James A. Voogt

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An observation program using ground and airborne thermal infrared radiometers is used to estimate the surface temperature of urban areas, taking into account the total active surface area. The authors call this the complete urban surface temperature. This temperature is not restricted by the viewing biases inherent in remote sensors used to estimate surface(More)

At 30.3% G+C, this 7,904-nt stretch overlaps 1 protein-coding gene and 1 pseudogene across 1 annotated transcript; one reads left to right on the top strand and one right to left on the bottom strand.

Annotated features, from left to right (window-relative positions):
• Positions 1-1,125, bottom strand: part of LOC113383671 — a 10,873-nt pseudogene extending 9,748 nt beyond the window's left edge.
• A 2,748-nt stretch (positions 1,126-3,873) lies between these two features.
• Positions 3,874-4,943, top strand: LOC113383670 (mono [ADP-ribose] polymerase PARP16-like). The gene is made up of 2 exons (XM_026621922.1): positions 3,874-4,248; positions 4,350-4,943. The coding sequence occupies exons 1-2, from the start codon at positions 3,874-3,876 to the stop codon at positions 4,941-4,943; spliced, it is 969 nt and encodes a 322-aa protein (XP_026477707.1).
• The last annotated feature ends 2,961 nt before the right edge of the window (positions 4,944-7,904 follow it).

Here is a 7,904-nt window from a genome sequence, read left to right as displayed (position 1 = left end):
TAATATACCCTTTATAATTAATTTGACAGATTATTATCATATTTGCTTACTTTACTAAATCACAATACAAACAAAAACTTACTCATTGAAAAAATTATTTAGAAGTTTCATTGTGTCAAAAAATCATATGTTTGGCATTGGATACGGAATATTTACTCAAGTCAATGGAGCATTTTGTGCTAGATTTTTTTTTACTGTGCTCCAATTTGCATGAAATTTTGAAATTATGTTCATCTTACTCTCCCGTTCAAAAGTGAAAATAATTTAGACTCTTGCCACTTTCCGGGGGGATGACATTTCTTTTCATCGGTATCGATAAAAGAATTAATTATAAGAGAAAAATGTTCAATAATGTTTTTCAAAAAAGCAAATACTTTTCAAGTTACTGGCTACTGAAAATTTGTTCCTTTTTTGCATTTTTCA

Surface temperature is a key variable in boundary-layer meteorology and is typically acquired by remote observation of emitted thermal radiation. However, the three-dimensional structure of cities complicates matters: uneven solar heating of urban facets produces an “effective anisotropy” of surface thermal emission at the neighbourhood scale.(More)
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